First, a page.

So, what is going on?<p>Lima suggests that there's likely some complex interaction between the two systems involved in ejaculation: the central brain system that manages desire and the peripheral system that handles the physical aspects of ejaculation.</p><p>At the very least, the research suggests that we don't yet know why men experience their mandatory time-out. "Our results indicate that prolactin is very unlikely to be the cause," Lima summarizes. "Now we can move on and try to find out what's really happening." </p>
Some volunteers performed above chance. They weren't the psychics.
- A control group outperformed professional mediums in a psychic test.
- This contradicted previous research the team performed in which mediums scored above chance levels.
- For this study, every volunteer had to guess the cause of death after being given three choices.
How to Squash a Paranormal Claim | Big Think<span style="display:block;position:relative;padding-top:56.25%;" class="rm-shortcode" data-rm-shortcode-id="f3c0b6591bf27048d378d503c7b1cbe5"><iframe type="lazy-iframe" data-runner-src="https://www.youtube.com/embed/9kVYvlRgPZM?rel=0" width="100%" height="auto" frameborder="0" scrolling="no" style="position:absolute;top:0;left:0;width:100%;height:100%;"></iframe></span><p>A follow-up study was conducted in 2018. The researchers wanted to know if mediums could identify whether a person was alive or dead based on photographs. After looking over 404 photographs, five of a dozen mediums performed better than chance. As there was no control group, however, the team had to keep testing.</p><p>For this study, a dozen professional mediums and a dozen volunteers were recruited. Every photograph was of a deceased individual. This time the task was to identify whether the person died of a heart attack, a car accident, or from being shot. Each image was cropped in such a manner so that you couldn't easily recognize the cause of death. While giving answers, every volunteer was scanned for changes in neural blood flow and heart rate. The results surprised the team:</p><p style="margin-left: 20px;">"Overall, participants were able to detect the cause of death of deceased individuals at statistically robust above-chance levels. Contrary to our expectations that mediums would perform better than controls, the controls performed significantly better than the mediums." </p><p>While there were different neural responses between controls and self-professed mediums, they didn't correlate to correct answers. Even from beyond the grave, James Randi is still waiting—though it appears no one will be able to verify his impatience.</p><p>--</p><p><em>Stay in touch with Derek on <a href="http://www.twitter.com/derekberes" target="_blank">Twitter</a> and <a href="https://www.facebook.com/DerekBeresdotcom" target="_blank" rel="noopener noreferrer">Facebook</a>. His most recent book is</em> "<em><a href="https://www.amazon.com/gp/product/B08KRVMP2M?pf_rd_r=MDJW43337675SZ0X00FH&pf_rd_p=edaba0ee-c2fe-4124-9f5d-b31d6b1bfbee" target="_blank" rel="noopener noreferrer">Hero's Dose: The Case For Psychedelics in Ritual and Therapy</a>."</em></p>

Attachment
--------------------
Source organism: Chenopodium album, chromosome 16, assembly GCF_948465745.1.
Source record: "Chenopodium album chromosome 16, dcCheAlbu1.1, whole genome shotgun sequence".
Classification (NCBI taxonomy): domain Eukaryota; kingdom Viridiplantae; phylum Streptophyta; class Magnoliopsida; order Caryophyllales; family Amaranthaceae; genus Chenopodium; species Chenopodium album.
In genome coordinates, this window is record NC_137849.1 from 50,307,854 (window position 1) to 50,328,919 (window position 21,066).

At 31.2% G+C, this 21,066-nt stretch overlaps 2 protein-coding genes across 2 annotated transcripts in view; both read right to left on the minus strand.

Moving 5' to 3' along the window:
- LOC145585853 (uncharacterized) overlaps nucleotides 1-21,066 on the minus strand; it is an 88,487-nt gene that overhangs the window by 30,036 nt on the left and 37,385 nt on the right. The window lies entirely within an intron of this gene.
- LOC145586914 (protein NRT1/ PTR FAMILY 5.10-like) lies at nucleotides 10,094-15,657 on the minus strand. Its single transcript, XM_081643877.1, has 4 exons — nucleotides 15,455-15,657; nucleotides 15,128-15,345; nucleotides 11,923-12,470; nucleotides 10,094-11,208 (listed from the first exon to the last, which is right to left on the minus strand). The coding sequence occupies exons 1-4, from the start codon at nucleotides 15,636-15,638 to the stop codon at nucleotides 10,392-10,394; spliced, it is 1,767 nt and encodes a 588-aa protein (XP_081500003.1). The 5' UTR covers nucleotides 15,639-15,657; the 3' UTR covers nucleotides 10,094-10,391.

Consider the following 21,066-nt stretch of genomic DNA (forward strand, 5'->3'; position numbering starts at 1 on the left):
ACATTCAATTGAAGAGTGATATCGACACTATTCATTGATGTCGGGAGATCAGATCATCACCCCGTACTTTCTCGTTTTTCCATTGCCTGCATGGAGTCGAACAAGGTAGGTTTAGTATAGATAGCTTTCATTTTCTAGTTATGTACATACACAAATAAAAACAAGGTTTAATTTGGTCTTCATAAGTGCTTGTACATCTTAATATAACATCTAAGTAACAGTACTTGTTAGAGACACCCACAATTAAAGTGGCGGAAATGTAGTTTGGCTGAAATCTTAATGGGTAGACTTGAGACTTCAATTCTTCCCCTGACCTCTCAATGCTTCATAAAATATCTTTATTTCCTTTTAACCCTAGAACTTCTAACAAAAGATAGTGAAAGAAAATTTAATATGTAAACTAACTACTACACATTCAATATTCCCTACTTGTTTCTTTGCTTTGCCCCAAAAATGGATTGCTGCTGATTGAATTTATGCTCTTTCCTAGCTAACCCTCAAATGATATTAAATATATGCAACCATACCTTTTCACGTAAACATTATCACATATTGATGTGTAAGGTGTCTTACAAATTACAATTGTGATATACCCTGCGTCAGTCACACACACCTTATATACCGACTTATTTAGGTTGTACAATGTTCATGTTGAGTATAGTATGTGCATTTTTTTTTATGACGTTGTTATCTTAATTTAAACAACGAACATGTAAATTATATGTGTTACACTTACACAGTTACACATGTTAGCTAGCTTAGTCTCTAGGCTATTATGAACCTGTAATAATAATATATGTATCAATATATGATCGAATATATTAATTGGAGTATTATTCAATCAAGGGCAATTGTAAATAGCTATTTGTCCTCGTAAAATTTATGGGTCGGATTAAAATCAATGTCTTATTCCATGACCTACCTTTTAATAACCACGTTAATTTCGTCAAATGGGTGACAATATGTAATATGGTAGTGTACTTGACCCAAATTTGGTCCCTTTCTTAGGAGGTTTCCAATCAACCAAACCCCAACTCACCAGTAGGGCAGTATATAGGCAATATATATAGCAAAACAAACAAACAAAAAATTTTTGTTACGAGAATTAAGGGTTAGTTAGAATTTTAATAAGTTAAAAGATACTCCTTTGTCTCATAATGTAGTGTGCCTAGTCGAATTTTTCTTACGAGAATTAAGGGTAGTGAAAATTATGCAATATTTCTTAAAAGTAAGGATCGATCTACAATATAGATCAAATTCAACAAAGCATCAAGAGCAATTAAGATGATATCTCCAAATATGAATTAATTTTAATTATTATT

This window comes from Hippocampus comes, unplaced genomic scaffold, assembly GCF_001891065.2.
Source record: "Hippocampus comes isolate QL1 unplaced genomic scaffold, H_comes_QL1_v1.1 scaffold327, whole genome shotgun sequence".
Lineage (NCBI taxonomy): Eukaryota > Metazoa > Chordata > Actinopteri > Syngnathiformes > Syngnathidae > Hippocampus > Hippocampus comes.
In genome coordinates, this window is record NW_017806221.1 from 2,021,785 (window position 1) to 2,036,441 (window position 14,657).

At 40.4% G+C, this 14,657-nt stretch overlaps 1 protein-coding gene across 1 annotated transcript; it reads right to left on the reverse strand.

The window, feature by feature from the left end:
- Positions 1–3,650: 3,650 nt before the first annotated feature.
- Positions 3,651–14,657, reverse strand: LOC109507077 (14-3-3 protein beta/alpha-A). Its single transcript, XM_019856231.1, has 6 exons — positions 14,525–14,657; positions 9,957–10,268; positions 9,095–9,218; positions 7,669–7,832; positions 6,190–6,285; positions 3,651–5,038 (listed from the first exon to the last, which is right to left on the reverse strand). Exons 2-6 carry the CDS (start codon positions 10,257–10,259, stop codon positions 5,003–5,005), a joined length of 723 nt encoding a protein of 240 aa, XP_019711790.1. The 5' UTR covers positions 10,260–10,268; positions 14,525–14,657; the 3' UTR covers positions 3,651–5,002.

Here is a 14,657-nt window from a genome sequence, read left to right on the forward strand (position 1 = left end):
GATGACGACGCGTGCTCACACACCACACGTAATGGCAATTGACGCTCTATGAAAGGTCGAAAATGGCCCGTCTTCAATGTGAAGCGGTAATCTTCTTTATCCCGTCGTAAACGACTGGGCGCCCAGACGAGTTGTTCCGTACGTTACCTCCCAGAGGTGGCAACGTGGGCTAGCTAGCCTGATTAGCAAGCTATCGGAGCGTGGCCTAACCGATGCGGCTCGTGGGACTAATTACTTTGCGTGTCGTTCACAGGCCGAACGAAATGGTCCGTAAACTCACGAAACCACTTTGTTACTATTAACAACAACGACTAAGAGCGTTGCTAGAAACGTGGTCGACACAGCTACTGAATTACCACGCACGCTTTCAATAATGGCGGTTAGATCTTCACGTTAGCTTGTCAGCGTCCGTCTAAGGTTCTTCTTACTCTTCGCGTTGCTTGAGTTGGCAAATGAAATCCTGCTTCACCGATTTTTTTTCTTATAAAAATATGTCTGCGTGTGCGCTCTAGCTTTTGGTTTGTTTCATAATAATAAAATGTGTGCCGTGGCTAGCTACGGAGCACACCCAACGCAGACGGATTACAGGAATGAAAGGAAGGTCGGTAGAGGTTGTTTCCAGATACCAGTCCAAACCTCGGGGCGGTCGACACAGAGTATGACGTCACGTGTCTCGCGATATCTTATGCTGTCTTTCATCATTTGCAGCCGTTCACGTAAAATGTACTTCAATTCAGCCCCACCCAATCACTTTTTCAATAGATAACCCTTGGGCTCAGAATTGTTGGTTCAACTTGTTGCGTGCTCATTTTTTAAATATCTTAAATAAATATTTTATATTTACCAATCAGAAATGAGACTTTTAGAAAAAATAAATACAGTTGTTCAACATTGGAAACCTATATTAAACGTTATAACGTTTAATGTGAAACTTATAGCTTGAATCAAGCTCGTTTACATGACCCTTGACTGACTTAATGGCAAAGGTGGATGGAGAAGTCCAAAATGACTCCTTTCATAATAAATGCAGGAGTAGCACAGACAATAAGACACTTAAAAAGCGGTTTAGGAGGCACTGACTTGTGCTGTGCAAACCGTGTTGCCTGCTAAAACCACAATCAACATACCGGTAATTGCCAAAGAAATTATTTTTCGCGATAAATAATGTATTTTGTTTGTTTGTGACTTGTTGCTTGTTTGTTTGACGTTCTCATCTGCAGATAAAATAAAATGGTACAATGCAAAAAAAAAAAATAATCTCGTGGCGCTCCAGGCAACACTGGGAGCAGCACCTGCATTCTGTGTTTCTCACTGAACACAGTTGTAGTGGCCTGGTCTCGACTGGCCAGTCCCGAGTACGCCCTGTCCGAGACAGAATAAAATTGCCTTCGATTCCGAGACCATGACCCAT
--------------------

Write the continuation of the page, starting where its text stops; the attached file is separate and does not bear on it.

What lies in store for humanity? Theoretical physicist Michio Kaku explains how different life will be for your ancestors—and maybe your future self, if the timing works out.
- Carl Sagan believed humanity needed to become a multi-planet species as an insurance policy against the next huge catastrophe on Earth. Now, Elon Musk is working to see that mission through, starting with a colony of a million humans on Mars. Where will our species go next?
- Theoretical physicist Michio Kaku looks decades into the future and makes three bold predictions about human space travel, the potential of 'brain net', and our coming victory over cancer.
- "[I]n the future, the word 'tumor' will disappear from the English language," says Kaku. "We will have years of warning that there is a colony of cancer cells growing in our body. And our descendants will wonder: How could we fear cancer so much?"
Night owl or early bird?
As with almost all life on Earth, human beings also function in cycles of light and dark. Look what happens to the human organism (and psyche) every day.